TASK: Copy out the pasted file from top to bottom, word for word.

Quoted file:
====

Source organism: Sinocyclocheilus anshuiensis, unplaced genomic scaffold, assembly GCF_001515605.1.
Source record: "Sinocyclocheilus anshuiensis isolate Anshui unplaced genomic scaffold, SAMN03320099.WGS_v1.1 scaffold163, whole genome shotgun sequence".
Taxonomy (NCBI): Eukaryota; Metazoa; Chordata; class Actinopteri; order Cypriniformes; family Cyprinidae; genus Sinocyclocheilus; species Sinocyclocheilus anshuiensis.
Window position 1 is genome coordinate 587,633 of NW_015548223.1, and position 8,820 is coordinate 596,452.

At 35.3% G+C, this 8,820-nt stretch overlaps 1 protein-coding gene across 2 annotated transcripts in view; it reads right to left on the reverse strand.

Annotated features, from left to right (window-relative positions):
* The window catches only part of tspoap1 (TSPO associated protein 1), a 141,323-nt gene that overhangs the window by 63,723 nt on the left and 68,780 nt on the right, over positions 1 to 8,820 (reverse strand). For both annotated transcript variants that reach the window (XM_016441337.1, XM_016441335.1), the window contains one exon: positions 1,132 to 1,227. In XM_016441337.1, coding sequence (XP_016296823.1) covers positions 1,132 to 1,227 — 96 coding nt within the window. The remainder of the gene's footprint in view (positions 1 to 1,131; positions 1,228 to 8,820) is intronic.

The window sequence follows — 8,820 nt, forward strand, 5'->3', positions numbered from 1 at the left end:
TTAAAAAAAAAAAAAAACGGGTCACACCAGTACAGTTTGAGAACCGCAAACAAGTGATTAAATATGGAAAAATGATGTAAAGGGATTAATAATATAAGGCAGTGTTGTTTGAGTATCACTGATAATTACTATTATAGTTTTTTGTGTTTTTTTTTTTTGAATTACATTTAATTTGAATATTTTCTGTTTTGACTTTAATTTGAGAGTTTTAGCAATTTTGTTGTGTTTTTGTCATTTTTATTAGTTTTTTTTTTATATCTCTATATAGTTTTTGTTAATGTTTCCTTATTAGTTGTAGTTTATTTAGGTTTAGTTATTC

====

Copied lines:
Source organism: Sinocyclocheilus anshuiensis, unplaced genomic scaffold, assembly GCF_001515605.1.
Source record: "Sinocyclocheilus anshuiensis isolate Anshui unplaced genomic scaffold, SAMN03320099.WGS_v1.1 scaffold163, whole genome shotgun sequence".
Taxonomy (NCBI): Eukaryota; Metazoa; Chordata; class Actinopteri; order Cypriniformes; family Cyprinidae; genus Sinocyclocheilus; species Sinocyclocheilus anshuiensis.
Window position 1 is genome coordinate 587,633 of NW_015548223.1, and position 8,820 is coordinate 596,452.

At 35.3% G+C, this 8,820-nt stretch overlaps 1 protein-coding gene across 2 annotated transcripts in view; it reads right to left on the reverse strand.

Annotated features, from left to right (window-relative positions):
* The window catches only part of tspoap1 (TSPO associated protein 1), a 141,323-nt gene that overhangs the window by 63,723 nt on the left and 68,780 nt on the right, over positions 1 to 8,820 (reverse strand). For both annotated transcript variants that reach the window (XM_016441337.1, XM_016441335.1), the window contains one exon: positions 1,132 to 1,227. In XM_016441337.1, coding sequence (XP_016296823.1) covers positions 1,132 to 1,227 — 96 coding nt within the window. The remainder of the gene's footprint in view (positions 1 to 1,131; positions 1,228 to 8,820) is intronic.

The window sequence follows — 8,820 nt, forward strand, 5'->3', positions numbered from 1 at the left end:
TTAAAAAAAAAAAAAAACGGGTCACACCAGTACAGTTTGAGAACCGCAAACAAGTGATTAAATATGGAAAAATGATGTAAAGGGATTAATAATATAAGGCAGTGTTGTTTGAGTATCACTGATAATTACTATTATAGTTTTTTGTGTTTTTTTTTTTTGAATTACATTTAATTTGAATATTTTCTGTTTTGACTTTAATTTGAGAGTTTTAGCAATTTTGTTGTGTTTTTGTCATTTTTATTAGTTTTTTTTTTATATCTCTATATAGTTTTTGTTAATGTTTCCTTATTAGTTGTAGTTTATTTAGGTTTAGTTATTC